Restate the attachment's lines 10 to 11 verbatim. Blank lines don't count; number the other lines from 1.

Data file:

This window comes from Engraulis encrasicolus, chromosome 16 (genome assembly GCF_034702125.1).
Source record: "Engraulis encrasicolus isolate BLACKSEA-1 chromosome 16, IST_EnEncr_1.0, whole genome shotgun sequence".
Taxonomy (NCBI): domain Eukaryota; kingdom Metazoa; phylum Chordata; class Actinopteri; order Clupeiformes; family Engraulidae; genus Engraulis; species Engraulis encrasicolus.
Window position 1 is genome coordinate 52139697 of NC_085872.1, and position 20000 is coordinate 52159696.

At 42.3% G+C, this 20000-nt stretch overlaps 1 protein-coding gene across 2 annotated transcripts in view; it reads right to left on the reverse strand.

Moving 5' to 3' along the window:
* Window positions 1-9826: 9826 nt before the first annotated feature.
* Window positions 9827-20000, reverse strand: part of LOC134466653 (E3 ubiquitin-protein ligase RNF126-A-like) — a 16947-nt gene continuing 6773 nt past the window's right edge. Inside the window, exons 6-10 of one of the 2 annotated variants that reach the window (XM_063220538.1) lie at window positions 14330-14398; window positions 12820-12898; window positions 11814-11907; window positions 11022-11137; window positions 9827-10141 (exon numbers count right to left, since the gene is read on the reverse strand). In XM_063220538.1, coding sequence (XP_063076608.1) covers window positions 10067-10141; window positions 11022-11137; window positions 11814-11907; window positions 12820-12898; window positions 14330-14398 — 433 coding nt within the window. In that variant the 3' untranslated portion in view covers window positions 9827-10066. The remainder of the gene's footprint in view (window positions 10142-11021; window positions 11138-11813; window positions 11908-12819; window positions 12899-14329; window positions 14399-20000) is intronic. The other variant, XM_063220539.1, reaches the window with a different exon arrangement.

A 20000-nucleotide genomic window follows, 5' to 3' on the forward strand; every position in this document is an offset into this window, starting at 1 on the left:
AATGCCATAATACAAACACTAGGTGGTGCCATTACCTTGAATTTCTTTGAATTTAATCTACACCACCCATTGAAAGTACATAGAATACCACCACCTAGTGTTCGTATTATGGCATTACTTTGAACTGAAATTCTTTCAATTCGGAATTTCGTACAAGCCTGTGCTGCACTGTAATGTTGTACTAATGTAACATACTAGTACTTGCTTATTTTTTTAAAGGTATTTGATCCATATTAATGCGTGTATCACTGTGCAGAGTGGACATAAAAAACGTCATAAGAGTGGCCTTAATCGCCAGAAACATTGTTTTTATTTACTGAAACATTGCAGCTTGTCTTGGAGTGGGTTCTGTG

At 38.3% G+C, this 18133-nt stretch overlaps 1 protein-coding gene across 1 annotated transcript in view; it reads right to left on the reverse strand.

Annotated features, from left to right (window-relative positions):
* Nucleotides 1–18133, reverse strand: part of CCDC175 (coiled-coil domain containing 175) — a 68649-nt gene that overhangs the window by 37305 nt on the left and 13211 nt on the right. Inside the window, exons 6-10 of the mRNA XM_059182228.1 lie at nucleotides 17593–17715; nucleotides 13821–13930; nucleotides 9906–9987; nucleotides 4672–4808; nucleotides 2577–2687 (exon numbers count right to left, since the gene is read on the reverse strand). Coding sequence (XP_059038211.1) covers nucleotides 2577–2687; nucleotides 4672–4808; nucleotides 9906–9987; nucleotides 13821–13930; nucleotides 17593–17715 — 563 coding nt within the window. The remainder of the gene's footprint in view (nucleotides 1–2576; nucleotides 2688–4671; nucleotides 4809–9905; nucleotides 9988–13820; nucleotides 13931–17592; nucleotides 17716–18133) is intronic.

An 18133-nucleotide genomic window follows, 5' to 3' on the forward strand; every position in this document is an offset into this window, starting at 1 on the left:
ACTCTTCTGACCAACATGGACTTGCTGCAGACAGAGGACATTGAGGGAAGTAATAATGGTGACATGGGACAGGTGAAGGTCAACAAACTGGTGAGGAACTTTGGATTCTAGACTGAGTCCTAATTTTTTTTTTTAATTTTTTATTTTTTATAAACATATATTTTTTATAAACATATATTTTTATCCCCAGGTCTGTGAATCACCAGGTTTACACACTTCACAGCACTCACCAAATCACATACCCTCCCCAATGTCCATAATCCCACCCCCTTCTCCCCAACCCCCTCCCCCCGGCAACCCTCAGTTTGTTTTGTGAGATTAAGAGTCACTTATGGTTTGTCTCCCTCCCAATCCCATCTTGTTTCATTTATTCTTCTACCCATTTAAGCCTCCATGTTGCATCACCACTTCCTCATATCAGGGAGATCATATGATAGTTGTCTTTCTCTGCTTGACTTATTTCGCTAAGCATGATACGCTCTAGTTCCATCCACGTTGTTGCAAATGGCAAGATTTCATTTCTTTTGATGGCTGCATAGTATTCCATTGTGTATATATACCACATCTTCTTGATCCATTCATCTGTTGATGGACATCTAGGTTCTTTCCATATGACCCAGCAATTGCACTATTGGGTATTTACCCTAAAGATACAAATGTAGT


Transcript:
AATGCCATAATACAAACACTAGGTGGTGCCATTACCTTGAATTTCTTTGAATTTAATCTACACCACCCATTGAAAGTACATAGAATACCACCACCTAGTGTTCGTATTATGGCATTACTTTGAACTGAAATTCTTTCAATTCGGAATTTCGTACAAGCCTGTGCTGCACTGTAATGTTGTACTAATGTAACATACTAGTACTTGCTTATTTTTTTAAAGGTATTTGATCCATATTAATGCGTGTATCACTGTGCAGAGTGGACATAAAAAACGTCATAAGAGTGGCCTTAATCGCCAGAAACATTGTTTTTATTTACTGAAACATTGCAGCTTGTCTTGGAGTGGGTTCTGTG

At 38.3% G+C, this 18133-nt stretch overlaps 1 protein-coding gene across 1 annotated transcript in view; it reads right to left on the reverse strand.